Q: Do you have a favorite character from the book? If so, who is it and why?

Definitely Justyce. I love him because he’s not perfect. He messes up. Often. Many of his decisions have pretty hefty repercussions (like there’s an incident he’s involved in at the party Manny drags him to, and the details of said incident come up in a courtroom later on in the story).

But to me, that’s what makes him real. Relatable. He messes up. Yes, he owns his mistakes and takes strides to correct what he’s able, but he messes up. And I adore him for it.

Q: Where do you write, and are you working on a new book?

Wherever I can? Lol! I have a little one who is with me all day, so if I can pull off Starbucks or the library, I prefer to work there because I stay awake. Otherwise, I’m in a big recliner or in my bed—which is my favorite place to write, but is also the least productive place because I’m super prone to falling asleep with my laptop open (oops).

And yes, I am working on a new book! My second YA will be out in fall 2018. And it’s a FUN book, my friends. Spoiler alert: nobody dies! It’s a totally different genre. Top secret! Muahahaha!

Q: What is something that readers would be surprised to learn about you?

I was my high school mascot. It was this very buff, very masculine—goatee and everything—blue devil, and if I had a dollar for every time I almost got my ass kicked by dudebros from the opposing schools because they assumed the person taunting them and gesticulating from inside the male mascot suit was a boy, I’d be able to buy a replica of the suit to wear now. Fun times!

Q: What is your favorite thing to do when not writing?

Besides reading (duh, right?), I really love playing with makeup. I have an Instagram account (@booklookz) where I post pictures of makeup looks inspired by book covers. It’s an alternative creative outlet for me.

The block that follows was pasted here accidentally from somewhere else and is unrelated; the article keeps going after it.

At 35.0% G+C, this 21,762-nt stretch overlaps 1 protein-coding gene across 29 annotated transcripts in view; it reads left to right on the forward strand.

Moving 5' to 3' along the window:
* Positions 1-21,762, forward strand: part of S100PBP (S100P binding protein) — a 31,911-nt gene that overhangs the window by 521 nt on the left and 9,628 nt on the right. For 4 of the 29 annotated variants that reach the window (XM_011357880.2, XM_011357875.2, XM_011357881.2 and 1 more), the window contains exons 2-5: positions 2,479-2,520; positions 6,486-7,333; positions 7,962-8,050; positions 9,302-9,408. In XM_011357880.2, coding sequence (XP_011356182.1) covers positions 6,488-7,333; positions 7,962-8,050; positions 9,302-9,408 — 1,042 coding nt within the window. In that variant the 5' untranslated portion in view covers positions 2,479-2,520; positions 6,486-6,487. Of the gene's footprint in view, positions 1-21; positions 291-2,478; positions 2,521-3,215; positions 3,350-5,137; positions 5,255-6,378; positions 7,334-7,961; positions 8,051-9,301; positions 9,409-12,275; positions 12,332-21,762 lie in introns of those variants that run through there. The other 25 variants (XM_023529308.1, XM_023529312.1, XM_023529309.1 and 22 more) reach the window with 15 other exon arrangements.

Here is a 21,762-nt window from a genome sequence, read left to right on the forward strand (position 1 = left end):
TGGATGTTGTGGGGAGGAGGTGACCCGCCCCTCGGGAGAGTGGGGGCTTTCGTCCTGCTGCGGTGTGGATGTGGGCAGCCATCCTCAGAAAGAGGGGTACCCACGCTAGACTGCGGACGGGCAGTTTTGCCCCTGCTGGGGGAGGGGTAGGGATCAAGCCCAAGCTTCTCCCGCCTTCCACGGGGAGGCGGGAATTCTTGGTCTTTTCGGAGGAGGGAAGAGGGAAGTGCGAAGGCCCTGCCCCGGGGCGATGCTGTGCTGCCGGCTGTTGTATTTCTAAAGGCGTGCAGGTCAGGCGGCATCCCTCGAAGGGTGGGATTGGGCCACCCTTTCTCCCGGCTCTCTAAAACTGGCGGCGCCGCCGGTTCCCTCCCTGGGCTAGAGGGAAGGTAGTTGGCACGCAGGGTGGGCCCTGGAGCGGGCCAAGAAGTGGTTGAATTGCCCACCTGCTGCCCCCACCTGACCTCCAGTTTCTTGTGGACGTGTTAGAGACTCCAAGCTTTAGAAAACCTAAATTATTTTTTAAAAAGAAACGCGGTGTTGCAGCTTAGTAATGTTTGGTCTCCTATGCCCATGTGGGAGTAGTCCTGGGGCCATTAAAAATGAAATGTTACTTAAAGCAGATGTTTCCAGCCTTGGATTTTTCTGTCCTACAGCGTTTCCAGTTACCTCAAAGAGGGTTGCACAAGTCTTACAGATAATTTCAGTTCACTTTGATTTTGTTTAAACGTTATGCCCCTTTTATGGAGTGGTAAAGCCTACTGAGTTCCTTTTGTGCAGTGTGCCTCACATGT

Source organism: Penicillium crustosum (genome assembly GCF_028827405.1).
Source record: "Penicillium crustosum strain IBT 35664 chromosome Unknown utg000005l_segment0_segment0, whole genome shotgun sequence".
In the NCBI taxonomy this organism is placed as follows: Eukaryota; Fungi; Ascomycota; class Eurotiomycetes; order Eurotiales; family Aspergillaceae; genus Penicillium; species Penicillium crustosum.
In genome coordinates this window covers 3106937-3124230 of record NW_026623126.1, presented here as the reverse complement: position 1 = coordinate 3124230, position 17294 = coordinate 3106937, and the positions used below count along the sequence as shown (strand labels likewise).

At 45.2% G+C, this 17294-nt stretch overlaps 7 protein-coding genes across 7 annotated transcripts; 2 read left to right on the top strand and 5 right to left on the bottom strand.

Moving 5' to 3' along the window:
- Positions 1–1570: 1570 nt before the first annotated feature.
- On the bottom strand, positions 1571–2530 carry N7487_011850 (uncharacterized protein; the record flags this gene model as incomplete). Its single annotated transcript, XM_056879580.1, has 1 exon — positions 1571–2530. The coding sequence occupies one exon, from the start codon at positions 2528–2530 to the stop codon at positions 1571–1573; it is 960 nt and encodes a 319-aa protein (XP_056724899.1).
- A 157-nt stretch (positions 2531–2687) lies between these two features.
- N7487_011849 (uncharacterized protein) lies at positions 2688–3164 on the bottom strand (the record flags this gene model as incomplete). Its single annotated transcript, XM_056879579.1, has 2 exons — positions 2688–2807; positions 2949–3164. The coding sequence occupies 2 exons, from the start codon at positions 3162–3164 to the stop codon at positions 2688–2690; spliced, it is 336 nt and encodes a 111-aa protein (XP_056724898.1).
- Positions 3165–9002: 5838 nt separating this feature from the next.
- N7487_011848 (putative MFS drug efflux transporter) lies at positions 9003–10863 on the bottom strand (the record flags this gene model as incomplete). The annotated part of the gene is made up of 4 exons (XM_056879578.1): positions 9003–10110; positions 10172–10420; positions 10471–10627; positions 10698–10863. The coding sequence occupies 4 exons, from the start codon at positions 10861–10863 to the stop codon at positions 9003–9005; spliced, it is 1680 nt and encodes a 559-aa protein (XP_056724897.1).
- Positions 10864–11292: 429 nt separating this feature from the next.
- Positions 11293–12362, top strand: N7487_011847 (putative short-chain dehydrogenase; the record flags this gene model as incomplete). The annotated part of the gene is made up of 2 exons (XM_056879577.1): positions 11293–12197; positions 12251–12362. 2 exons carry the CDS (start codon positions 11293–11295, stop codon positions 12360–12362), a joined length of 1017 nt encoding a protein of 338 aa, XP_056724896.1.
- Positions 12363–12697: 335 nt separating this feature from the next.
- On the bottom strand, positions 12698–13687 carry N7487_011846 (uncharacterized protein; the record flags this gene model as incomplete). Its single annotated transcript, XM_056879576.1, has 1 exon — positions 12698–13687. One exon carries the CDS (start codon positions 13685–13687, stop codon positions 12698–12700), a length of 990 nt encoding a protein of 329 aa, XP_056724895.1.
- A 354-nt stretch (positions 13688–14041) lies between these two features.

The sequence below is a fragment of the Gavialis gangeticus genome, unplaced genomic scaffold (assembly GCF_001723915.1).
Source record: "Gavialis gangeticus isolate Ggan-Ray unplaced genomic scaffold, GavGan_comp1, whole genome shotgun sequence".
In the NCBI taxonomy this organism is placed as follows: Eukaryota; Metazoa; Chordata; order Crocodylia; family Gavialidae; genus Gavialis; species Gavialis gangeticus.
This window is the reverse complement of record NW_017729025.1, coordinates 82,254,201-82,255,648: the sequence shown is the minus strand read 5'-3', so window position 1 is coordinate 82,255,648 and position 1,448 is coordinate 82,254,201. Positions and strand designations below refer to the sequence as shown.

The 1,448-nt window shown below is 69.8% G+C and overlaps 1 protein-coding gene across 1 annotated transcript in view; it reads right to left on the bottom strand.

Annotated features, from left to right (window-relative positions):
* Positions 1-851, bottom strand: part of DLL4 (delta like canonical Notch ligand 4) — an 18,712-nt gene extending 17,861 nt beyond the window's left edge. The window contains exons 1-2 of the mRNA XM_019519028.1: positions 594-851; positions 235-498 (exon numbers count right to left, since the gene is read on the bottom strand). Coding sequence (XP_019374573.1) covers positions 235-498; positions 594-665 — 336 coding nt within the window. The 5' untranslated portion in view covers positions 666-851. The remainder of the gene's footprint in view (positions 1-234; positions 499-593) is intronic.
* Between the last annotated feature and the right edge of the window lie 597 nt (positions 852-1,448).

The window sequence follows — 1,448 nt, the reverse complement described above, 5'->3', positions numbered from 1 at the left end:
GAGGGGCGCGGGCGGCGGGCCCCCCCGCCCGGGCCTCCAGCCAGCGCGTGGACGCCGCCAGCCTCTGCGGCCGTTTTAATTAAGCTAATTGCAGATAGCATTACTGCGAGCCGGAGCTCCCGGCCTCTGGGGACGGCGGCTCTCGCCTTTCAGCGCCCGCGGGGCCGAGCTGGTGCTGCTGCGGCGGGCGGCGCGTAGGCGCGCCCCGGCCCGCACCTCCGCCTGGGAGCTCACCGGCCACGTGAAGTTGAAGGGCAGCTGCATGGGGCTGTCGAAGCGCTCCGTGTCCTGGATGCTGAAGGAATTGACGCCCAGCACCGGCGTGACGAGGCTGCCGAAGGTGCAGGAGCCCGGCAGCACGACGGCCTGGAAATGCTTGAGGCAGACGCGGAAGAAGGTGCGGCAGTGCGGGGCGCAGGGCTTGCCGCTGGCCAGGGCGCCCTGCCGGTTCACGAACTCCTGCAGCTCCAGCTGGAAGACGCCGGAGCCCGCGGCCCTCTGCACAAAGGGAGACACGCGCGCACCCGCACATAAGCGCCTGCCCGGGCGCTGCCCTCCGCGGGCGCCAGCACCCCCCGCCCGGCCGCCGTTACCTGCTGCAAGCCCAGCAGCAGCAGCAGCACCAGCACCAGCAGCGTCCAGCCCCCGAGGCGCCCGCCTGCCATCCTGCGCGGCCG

I also really love sleeping.

Q: There is much discussion in today’s literary world about the need for more diverse books. What is your response to this, and how do you hope DEAR MARTIN will fit into the conversation?

The need for more diverse books, to me, is a no-brainer. Reading lost its appeal for me for a bit in high school because the only black characters I saw in the books assigned to us were either slaves or were stupid. Not seeing people who looked like me as the heroes/heroines of the stories I read was detrimental not only because of the message it sent about the (im)possibility of someone like me being the hero, but also because when I finally worked up the courage to try to write a book of my own, I was wary of writing an African American main character. Not seeing black kids in books translated to “Nobody would read a book about a black kid.” Which brings me to what I think is a vital piece of this discussion: we need diverse books, and we need them from diverse authors. Everyone should be able to tell their own story as authentically as they can, not only so readers can see themselves (and be encouraged to tell their stories), but also so that people who are not like these “diverse” characters will be able to see that people they thought they had very little in common with actually aren’t all that different. There’s plenty of evidence that reading builds empathy and has the power to connect people. Who better to get connect to than someone you’re typically separated from?

With regard to DEAR MARTIN, my hope is that people will pick it up and go, “Huh! I guess diverse books DO work and ARE necessary.” If that happens, I’ve done my job.

Q: What do you hope readers take away with them after reading this book?

First and foremost: that the black boys they see—whether checking out a book from the library or shooting dice on a street corner— are people. They love and they feel and they hurt, and they have rights. The exact same rights every other citizen of this country is entitled to. That’s something I feel often gets buried because there’s so much societal fear of this particular demographic. Bottom line: automatically assuming the worst about young black males says more about us than it does about them.

Second, I really hope readers come away more willing to examine their own prejudices and check their biases (because we ALL have them). To actually think about what they fear and why they fear it. Acknowledge that our current societal constructs are not equitable for everyone. As they say in Alcoholics Anonymous, “The first step is admitting you have a problem.”
And last, I hope people—teens especially—come away from the book with language for these difficult conversations. I’ve had early readers come to me and say, “I didn’t really know how to put what I was feeling into words, and this book was so helpful!” I take that as the highest compliment.